Physical Properties of Rubber – Basics for Beginners

Sourcing managers and buyers have to select rubber materials that meet all of their application’s requirements. Elastomers have inherent physical properties, but these properties can be enhanced through compounding with other additives and ingredients. When compounding a rubber material, it is critical to understand a rubber’s physical properties and to understand how each property is measured. 


Rubber has an initial level of hardness due to it’s polymer network however through compounding, this hardness can be modified. The rubber compound’s hardness can be measured in terms of durometer on a Shore A or Shore D scale. For softer rubbers, Shore A is used. Rubbers with a Shore A durometer of approximately 40 will be soft like a rubber band while a Shore A durometer of 90 will be hard like a skateboarding wheel or hockey puck.

Tensile Strength

Tensile strength is the amount of force required to stretch a rubber specimen apart until it breaks. Testing of tensile strength is typically done according to ASTM D412 standard and is usually a good indicator of how tough a rubber compound is.


Elongation is measured as a percentage increase in the original length of a rubber sample where a tensile stress is applied. Some rubber polymers stretch more than others. For example, natural rubber is capable of stretching over 700% of its original length before breaking. Alternatively, some harder rubber compounds with a higher filler content may rupture at less than 100% elongation.


Resilience refers to a rubber’s ability to return to its original shape and size after a temporary deformation. Resilience is important in dynamic seals which seal the flow of gas or liquids when closed or open. If your application requires weatherstripping, a rubber compound’s resilience is an important property to consider.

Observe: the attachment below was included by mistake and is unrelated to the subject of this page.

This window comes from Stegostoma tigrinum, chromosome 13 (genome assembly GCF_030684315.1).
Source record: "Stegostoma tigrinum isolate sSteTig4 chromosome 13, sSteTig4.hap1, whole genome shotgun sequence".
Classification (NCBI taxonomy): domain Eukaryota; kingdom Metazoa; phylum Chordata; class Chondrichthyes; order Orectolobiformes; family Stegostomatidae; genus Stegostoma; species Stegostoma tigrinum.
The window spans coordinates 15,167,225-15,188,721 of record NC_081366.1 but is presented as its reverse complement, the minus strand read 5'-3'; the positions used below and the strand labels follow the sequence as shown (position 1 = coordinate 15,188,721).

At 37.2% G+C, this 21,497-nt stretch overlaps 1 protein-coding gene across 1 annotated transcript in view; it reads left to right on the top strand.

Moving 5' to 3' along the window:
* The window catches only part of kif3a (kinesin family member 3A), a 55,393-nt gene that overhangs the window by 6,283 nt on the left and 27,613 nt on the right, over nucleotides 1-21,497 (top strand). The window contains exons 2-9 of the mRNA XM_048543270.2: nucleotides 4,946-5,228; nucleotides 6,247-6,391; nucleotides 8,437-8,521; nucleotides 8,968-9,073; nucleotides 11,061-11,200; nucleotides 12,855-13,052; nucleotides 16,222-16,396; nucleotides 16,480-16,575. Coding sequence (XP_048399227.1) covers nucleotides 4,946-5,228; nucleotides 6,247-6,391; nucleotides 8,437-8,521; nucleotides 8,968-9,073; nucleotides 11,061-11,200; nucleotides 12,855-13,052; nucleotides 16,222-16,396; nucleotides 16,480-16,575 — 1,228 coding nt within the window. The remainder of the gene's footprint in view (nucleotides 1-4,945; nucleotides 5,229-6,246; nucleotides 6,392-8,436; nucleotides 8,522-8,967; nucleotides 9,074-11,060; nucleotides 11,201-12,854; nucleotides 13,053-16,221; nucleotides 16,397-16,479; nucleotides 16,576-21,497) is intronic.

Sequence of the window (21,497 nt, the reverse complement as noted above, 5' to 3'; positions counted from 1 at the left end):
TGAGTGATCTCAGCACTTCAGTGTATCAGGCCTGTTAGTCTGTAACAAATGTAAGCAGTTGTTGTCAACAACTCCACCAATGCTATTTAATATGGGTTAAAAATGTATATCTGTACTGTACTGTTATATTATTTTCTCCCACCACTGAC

Compression Set

Compression set is the amount by which an elastomer fails to return to its original thickness after a compressive load is released. This is especially important for seals and o-rings as they age. Engineers need to keep compression set in mind so that their rubber seal will continue sealing even after continued use.

Tear Resistance

Tear resistance or tear strength describes an elastomer’s resistance to the growth of a nick or cut when tension is applied. Silicone rubber, while having many great properties, unfortunately has poor tear resistance in comparison to other rubber polymer types.

Abrasion Resistance

Abrasion resistance describes a rubber’s resistance to being worn away from rubbing or scraping. In industrial applications, abrasion-resistant rubber is used with conveyor belts and pumps. Material loss due to abrasion can be measured with various instruments according to testing standard ASTM D5963.

Specific Gravity

Specific gravity is similar to density however it is slightly different in that it is the ratio of the weight of rubber to the weight of an equal volume of water at a specified temperature. Using rubber compounds with a lower specific gravity allow for less mass required to mold a particular part, thereby lowering material cost relative to a higher specific gravity rubber.

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